Automotive is responsible for just over 30% of Carousell’s total revenue. The challenge now, he said, is how the company can transform its traditional classified businesses — where dealers pay to list cars — into transactional offerings.

Singapore as autos test market

Currently, the company is using Singapore, where it’s made several automotive-related acquisitions, as its pilot market. Through the 2019 acquisition of OneShift, a car-valuation and data-insights service, and Revo Financial, a dealer-led auto finance tool, Carousell has rolled out a transactional platform called SwiftQuote.

On SwiftQuote, individuals can get a free car valuation, receive bids from dealers willing to buy their car, or list it on Carousell to sell privately. They can also apply for car loans and insurance, and request a free, pre- purchase vehicle inspection of a car they intend to buy.

Of course, what works in Singapore isn’t guaranteed to work in other markets. Due to government incentives, cars in Singapore tend to be no more than 10 years old and are inspected regularly to ensure their roadworthiness. As such, buyers have more confidence to buy a used car without a warranty — though Carousell offers the pre- purchase inspection for buyers who need additional peace-of-mind.

In markets like Malaysia and Indonesia, cars are generally much older and the company knows inspections and certified cars will be needed to give buyers confidence to transact even just partially online. The question is: Who does the inspection? Most other marketplaces have their own inspection centers and a team of vehicle inspectors. But Bhasin said Carousell is trying to figure out if that model will work at scale.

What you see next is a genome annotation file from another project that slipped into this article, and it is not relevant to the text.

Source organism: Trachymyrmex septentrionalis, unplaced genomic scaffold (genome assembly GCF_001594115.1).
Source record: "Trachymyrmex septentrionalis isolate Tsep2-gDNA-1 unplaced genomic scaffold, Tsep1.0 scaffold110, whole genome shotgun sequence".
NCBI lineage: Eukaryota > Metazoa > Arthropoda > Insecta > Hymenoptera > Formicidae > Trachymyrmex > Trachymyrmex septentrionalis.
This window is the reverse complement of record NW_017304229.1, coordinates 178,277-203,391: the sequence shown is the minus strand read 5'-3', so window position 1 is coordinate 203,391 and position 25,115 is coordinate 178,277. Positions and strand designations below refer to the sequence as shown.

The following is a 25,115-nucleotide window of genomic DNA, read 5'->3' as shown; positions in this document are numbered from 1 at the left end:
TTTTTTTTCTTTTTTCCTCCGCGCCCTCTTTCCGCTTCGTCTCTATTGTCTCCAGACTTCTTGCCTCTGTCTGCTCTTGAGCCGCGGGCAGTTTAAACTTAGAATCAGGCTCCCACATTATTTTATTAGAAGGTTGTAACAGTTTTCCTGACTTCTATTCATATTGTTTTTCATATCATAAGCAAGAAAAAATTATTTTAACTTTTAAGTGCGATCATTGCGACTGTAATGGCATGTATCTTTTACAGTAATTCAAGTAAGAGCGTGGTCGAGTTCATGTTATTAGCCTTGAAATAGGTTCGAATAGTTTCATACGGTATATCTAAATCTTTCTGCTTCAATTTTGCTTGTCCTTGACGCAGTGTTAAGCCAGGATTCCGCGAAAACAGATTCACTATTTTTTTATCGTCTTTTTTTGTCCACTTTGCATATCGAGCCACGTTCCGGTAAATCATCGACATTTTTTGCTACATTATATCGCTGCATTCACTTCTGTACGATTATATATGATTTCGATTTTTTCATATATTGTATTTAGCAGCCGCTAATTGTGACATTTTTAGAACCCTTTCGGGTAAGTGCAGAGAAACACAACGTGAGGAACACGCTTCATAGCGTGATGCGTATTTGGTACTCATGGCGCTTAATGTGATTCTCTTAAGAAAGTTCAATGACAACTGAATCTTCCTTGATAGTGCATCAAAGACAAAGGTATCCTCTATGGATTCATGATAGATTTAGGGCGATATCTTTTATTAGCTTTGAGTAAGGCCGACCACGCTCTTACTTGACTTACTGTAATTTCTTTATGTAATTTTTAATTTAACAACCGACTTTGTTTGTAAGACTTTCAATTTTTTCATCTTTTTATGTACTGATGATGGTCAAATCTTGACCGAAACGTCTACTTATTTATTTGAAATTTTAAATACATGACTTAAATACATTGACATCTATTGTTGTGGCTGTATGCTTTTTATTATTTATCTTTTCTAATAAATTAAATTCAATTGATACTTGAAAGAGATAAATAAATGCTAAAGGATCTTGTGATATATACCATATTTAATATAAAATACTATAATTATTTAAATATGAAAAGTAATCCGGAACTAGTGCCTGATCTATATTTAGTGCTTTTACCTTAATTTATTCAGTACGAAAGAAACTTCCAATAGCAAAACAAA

“One inspector can only do one inspection in 45 minutes to an hour … so that’s one of the key areas we’re trying to invest our time and energy into,” he said. “We’re trying to solve that problem of how we scale up inspections.”

Figuring out inspections

It’s in this area of certifications that the company is drawing on insights from the general goods category of the Carousell marketplace to determine how buyers and sellers might respond to different certification initiatives. For instance, can cars be certified by the dealers selling them? Or does the certification need to come from a third party? How do you tackle certifications in the c-to-c segment?